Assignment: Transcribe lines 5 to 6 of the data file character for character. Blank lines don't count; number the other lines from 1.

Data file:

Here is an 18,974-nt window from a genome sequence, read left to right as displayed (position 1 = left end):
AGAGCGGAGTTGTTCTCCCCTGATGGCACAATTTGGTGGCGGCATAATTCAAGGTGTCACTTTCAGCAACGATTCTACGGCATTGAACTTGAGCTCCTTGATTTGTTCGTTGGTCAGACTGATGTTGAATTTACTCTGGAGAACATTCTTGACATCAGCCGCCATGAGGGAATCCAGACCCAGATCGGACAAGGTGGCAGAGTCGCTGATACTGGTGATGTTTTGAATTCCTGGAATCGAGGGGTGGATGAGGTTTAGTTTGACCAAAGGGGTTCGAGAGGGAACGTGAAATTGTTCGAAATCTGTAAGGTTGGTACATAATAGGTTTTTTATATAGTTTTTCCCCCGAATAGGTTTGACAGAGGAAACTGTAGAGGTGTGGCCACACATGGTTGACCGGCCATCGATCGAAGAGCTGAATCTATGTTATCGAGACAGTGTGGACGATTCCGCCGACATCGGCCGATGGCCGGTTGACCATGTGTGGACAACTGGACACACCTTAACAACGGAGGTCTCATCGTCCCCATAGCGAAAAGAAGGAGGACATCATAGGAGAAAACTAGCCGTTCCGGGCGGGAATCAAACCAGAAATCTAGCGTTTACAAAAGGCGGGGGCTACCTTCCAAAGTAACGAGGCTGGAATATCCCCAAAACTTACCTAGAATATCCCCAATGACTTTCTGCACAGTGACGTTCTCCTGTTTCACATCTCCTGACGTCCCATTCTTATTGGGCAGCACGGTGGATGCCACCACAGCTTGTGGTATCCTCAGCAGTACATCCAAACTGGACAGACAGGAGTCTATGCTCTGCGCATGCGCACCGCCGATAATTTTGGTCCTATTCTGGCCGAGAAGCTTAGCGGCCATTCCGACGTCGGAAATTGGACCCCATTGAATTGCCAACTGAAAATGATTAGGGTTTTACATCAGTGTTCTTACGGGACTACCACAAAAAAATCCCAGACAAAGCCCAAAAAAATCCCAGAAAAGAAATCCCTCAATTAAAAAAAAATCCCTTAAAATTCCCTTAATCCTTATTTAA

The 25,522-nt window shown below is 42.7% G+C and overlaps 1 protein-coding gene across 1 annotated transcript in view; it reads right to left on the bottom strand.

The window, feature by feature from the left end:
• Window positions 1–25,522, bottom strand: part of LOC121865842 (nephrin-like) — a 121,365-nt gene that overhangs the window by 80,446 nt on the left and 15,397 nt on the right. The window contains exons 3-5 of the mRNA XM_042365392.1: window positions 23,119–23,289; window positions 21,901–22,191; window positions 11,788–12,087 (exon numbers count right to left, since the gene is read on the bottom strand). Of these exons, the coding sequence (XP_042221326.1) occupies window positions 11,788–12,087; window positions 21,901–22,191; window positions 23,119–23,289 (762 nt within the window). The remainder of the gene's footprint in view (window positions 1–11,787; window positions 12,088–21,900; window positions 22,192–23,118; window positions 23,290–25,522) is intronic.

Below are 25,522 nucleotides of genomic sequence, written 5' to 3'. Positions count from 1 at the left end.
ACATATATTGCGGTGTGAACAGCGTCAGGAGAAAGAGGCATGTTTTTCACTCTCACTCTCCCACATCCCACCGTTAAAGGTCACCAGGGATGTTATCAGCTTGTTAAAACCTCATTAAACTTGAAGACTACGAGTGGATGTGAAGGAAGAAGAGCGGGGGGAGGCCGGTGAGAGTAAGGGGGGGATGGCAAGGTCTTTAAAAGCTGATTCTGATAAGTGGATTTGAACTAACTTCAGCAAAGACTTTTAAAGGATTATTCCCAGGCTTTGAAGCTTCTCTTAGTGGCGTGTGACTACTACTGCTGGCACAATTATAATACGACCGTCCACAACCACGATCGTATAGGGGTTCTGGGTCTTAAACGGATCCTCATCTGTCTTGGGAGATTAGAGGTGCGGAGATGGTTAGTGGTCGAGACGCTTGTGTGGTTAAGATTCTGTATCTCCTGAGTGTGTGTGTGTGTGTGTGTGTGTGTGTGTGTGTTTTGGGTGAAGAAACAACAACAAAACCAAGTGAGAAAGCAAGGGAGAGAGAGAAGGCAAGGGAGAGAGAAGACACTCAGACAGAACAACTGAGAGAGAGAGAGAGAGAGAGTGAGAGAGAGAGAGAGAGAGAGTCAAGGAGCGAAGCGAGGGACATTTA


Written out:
• Window positions 1–25,522, bottom strand: part of LOC121865842 (nephrin-like) — a 121,365-nt gene that overhangs the window by 80,446 nt on the left and 15,397 nt on the right. The window contains exons 3-5 of the mRNA XM_042365392.1: window positions 23,119–23,289; window positions 21,901–22,191; window positions 11,788–12,087 (exon numbers count right to left, since the gene is read on the bottom strand). Of these exons, the coding sequence (XP_042221326.1) occupies window positions 11,788–12,087; window positions 21,901–22,191; window positions 23,119–23,289 (762 nt within the window). The remainder of the gene's footprint in view (window positions 1–11,787; window positions 12,088–21,900; window positions 22,192–23,118; window positions 23,290–25,522) is intronic.

Below are 25,522 nucleotides of genomic sequence, written 5' to 3'. Positions count from 1 at the left end.